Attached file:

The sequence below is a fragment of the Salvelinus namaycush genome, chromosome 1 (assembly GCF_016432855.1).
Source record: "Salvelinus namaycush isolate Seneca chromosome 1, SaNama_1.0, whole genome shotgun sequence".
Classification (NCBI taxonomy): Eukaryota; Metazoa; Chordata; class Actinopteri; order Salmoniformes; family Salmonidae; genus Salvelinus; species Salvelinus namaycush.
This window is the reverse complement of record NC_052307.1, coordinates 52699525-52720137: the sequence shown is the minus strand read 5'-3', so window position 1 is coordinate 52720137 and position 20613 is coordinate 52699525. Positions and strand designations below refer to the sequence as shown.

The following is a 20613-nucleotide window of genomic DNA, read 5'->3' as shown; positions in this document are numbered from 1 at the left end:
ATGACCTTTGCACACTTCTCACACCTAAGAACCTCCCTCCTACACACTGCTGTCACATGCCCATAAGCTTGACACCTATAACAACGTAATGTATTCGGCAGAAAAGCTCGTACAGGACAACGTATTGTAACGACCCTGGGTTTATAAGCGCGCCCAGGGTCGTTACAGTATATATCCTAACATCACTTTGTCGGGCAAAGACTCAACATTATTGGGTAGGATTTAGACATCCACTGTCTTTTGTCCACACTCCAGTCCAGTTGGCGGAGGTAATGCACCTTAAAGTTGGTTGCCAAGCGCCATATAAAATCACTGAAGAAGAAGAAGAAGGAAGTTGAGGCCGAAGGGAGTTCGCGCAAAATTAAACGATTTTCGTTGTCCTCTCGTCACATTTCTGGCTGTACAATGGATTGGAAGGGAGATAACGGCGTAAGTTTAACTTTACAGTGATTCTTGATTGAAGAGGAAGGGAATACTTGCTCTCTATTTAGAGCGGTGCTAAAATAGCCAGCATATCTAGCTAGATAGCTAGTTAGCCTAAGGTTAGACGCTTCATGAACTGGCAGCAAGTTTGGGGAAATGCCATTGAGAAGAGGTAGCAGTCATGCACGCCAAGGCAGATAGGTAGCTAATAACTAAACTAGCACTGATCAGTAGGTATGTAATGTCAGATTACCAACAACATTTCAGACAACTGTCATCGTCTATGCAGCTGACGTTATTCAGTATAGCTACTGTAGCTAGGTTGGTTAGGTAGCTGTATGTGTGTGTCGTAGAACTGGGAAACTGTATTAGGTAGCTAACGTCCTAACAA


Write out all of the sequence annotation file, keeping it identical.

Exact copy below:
The sequence below is a fragment of the Salvelinus namaycush genome, chromosome 1 (assembly GCF_016432855.1).
Source record: "Salvelinus namaycush isolate Seneca chromosome 1, SaNama_1.0, whole genome shotgun sequence".
Classification (NCBI taxonomy): Eukaryota; Metazoa; Chordata; class Actinopteri; order Salmoniformes; family Salmonidae; genus Salvelinus; species Salvelinus namaycush.
This window is the reverse complement of record NC_052307.1, coordinates 52699525-52720137: the sequence shown is the minus strand read 5'-3', so window position 1 is coordinate 52720137 and position 20613 is coordinate 52699525. Positions and strand designations below refer to the sequence as shown.

The following is a 20613-nucleotide window of genomic DNA, read 5'->3' as shown; positions in this document are numbered from 1 at the left end:
ATGACCTTTGCACACTTCTCACACCTAAGAACCTCCCTCCTACACACTGCTGTCACATGCCCATAAGCTTGACACCTATAACAACGTAATGTATTCGGCAGAAAAGCTCGTACAGGACAACGTATTGTAACGACCCTGGGTTTATAAGCGCGCCCAGGGTCGTTACAGTATATATCCTAACATCACTTTGTCGGGCAAAGACTCAACATTATTGGGTAGGATTTAGACATCCACTGTCTTTTGTCCACACTCCAGTCCAGTTGGCGGAGGTAATGCACCTTAAAGTTGGTTGCCAAGCGCCATATAAAATCACTGAAGAAGAAGAAGAAGGAAGTTGAGGCCGAAGGGAGTTCGCGCAAAATTAAACGATTTTCGTTGTCCTCTCGTCACATTTCTGGCTGTACAATGGATTGGAAGGGAGATAACGGCGTAAGTTTAACTTTACAGTGATTCTTGATTGAAGAGGAAGGGAATACTTGCTCTCTATTTAGAGCGGTGCTAAAATAGCCAGCATATCTAGCTAGATAGCTAGTTAGCCTAAGGTTAGACGCTTCATGAACTGGCAGCAAGTTTGGGGAAATGCCATTGAGAAGAGGTAGCAGTCATGCACGCCAAGGCAGATAGGTAGCTAATAACTAAACTAGCACTGATCAGTAGGTATGTAATGTCAGATTACCAACAACATTTCAGACAACTGTCATCGTCTATGCAGCTGACGTTATTCAGTATAGCTACTGTAGCTAGGTTGGTTAGGTAGCTGTATGTGTGTGTCGTAGAACTGGGAAACTGTATTAGGTAGCTAACGTCCTAACAA